Puppy survives boat fire in Iqaluit that destroyed man's residence
It was a rough start to the week for Everton Michael Lewis, who says he went for a Monday morning coffee run and came back to find his home in flames.
"I went out for coffee and I went for a walk around and came back, and I saw the fire," said Lewis, who was temporarily living in a boat on the beach by Iqaluit's Sinaa Street.
"I saw the fire and the smoke. And the boat burning."
But it didn't matter to Lewis that his current home was crumbling into blackened pieces of charred wood, spewing out dark smoke in the air.
"Really, I'm worried about my little dog. That's what I'm worried about," Lewis told CBC News, as crews were battling the flames behind him.
Sixteen volunteer and staff firefighters responded, along with three trucks. Snow and winds were picking up by the time crews arrived. There was a blizzard-warning for Iqaluit Monday.
The fire was put out within three minutes of the crew arriving, mid-Monday morning.
'I'm sorry,' Lewis apologizes to pup
A short while later, a firefighter reunited Lewis with his furry companion, charred from the smoke, though his black fur wouldn't show it.
"Hey! My little dog survived," said a beaming Lewis, holding his puppy in the air.
"Why didn't you jump out?" Lewis asked his dog.
"[She] went and hid," replied the Deputy Fire Chief, Nelson Johnson, who explained that the dog climbed inside the boat during the fire.
"I'm sorry," Lewis told his puppy, while petting her head.
Deputy Chief Johnson said the department will investigate further, but the fire seems to be caused by a heater that was left on.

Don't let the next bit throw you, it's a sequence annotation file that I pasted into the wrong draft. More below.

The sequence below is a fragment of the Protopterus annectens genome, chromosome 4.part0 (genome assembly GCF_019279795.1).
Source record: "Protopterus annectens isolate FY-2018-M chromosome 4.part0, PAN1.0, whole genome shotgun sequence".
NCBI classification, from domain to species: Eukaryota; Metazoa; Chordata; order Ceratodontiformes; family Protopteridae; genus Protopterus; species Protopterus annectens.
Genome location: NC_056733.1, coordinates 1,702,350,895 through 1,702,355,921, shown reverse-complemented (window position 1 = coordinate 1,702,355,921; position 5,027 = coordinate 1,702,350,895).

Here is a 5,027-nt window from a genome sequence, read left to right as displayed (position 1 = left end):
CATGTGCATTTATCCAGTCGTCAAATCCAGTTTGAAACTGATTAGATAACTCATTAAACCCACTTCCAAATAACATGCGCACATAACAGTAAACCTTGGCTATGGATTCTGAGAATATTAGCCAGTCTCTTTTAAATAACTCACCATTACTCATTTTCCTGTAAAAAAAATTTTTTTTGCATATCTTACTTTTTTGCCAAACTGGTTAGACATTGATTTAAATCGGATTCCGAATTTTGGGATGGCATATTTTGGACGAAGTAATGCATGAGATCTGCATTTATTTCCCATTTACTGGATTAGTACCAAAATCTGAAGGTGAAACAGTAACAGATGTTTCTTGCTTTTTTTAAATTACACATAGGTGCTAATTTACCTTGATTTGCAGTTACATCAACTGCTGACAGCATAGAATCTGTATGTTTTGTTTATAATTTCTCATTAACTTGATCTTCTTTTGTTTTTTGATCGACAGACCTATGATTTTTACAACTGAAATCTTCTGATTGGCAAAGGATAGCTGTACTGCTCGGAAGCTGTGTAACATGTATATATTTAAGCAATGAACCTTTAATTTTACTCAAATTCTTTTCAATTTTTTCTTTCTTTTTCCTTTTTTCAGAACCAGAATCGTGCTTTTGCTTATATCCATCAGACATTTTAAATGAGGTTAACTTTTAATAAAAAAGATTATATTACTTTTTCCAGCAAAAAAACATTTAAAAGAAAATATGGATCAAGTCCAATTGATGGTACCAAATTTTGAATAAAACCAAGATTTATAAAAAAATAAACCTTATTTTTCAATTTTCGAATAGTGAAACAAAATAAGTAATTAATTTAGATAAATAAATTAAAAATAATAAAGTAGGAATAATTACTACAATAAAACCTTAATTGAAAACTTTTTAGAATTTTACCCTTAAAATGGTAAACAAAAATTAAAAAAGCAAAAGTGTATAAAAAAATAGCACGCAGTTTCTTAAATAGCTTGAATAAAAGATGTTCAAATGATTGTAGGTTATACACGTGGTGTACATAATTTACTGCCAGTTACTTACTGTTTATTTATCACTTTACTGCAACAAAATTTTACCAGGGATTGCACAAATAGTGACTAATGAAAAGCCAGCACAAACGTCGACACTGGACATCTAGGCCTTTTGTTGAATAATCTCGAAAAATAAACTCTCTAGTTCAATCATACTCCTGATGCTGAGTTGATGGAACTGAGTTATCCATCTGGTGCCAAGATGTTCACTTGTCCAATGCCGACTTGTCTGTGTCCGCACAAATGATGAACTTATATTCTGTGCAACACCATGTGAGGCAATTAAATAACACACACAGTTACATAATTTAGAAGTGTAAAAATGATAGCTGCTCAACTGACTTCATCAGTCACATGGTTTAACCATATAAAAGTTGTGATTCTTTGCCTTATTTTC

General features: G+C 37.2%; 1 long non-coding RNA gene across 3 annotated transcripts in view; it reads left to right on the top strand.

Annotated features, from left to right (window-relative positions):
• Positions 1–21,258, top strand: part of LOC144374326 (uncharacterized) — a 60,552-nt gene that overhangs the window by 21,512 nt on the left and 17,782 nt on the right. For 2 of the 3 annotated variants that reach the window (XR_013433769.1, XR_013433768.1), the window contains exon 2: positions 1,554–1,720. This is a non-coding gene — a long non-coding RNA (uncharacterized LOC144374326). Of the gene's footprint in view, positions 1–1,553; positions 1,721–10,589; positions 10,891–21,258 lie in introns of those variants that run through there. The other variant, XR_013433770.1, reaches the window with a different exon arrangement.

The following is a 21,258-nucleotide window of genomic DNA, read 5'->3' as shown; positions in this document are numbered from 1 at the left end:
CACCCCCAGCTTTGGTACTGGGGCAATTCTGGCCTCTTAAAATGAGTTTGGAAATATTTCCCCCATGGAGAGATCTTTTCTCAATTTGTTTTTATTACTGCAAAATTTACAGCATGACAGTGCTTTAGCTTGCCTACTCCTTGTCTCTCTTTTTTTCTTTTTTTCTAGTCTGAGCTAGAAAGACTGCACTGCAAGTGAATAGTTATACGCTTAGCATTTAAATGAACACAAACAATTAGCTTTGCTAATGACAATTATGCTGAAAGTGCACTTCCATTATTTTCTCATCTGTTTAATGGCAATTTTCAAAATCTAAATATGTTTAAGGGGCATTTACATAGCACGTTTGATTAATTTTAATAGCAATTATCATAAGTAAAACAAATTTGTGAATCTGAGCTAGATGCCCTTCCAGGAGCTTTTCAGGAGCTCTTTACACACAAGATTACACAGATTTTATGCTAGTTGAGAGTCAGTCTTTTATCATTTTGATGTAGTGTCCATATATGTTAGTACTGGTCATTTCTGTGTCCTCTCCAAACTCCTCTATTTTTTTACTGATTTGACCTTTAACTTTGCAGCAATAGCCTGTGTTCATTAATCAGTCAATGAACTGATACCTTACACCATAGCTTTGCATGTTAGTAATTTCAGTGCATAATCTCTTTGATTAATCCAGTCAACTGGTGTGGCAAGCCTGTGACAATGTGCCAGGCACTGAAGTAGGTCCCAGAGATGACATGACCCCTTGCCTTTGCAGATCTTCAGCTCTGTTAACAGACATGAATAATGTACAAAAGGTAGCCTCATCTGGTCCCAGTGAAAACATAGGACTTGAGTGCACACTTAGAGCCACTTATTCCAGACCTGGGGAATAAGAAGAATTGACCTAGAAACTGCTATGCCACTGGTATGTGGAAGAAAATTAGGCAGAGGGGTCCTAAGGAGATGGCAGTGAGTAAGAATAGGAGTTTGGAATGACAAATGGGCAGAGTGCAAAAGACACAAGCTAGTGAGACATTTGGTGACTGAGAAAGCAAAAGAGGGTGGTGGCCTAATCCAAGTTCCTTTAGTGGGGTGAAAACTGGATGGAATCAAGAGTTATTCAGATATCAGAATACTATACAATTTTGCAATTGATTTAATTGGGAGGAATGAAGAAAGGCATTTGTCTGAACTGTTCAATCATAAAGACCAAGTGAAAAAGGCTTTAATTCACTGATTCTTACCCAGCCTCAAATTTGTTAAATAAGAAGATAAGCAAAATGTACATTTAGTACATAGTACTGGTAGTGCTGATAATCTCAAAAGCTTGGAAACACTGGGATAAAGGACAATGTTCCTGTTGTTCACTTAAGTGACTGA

Johnson warned residents to keep an eye on anything with an open flame or heating devices during this time of the year, and to keep at least three feet distance between the source of the heat and other items.
This is not the first time a boat has caught on fire in Iqaluit. In September, a man's remains were found in a boat that caught on fire.
Iqaluit's homeless population often struggle to find shelter in the city, and opt for other solutions like finding shelter in boats by the beach. Last month, Iqaluit's Mayor Madeleine Redfern said the city put in an offer to purchase a larger building to house more of the city's homeless population.
CBC News reached out to the Uquutaq Society men's shelter about Lewis' situation, but they declined to comment specifically on his case.
"We do everything we can to support those in need," said Janet Brewster, the society's chair, in an email response.
But Brewster said sometimes, certain clients are asked to leave the shelter to ensure safety of clients and staff.
Lewis said he's not worried about losing his home, nor about his future.
"I'll be ok. Trust me, I know how to think when things get bad," said Lewis.